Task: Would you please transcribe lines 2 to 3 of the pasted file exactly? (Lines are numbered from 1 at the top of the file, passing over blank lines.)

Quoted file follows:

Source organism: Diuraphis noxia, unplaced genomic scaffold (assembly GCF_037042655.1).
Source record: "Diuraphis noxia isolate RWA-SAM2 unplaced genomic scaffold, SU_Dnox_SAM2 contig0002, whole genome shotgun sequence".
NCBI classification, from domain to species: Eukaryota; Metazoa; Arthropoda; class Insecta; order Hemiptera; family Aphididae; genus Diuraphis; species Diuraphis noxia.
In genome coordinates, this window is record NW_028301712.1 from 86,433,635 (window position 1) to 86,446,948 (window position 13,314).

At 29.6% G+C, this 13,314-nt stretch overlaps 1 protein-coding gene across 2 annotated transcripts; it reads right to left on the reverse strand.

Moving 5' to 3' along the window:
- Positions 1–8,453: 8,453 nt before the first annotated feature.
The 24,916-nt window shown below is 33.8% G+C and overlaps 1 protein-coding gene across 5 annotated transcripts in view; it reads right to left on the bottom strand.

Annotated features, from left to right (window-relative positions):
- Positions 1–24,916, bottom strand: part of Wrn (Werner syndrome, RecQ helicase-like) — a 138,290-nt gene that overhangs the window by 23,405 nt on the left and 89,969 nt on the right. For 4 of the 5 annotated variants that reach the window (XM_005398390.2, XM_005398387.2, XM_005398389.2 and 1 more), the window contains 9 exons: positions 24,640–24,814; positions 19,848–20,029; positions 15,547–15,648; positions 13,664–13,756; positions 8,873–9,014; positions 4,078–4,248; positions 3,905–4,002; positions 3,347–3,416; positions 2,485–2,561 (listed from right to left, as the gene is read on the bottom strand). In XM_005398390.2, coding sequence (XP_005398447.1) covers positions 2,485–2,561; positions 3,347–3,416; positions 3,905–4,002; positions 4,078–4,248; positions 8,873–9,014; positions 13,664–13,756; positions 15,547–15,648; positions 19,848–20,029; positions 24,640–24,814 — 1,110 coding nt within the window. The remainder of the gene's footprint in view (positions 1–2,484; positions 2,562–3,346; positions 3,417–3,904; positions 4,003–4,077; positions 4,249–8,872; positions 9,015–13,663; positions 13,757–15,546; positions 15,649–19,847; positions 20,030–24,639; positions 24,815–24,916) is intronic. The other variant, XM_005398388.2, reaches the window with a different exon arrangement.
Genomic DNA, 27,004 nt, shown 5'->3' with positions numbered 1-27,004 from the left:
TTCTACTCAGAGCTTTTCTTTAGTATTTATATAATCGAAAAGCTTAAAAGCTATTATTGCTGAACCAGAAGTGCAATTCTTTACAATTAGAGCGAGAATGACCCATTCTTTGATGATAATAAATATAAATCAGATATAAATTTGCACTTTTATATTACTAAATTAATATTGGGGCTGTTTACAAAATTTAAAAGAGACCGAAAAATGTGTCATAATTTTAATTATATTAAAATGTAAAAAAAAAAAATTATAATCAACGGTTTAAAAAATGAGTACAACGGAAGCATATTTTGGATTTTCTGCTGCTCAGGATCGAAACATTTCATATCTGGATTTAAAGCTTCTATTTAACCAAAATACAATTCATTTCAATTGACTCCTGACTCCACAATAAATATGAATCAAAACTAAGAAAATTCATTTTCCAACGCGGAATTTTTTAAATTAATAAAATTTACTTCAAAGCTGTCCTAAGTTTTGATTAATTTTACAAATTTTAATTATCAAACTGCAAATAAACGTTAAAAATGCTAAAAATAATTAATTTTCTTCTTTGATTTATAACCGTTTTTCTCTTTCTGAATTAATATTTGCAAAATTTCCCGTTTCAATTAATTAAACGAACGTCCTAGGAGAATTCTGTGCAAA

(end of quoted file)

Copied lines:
Source record: "Diuraphis noxia isolate RWA-SAM2 unplaced genomic scaffold, SU_Dnox_SAM2 contig0002, whole genome shotgun sequence".
NCBI classification, from domain to species: Eukaryota; Metazoa; Arthropoda; class Insecta; order Hemiptera; family Aphididae; genus Diuraphis; species Diuraphis noxia.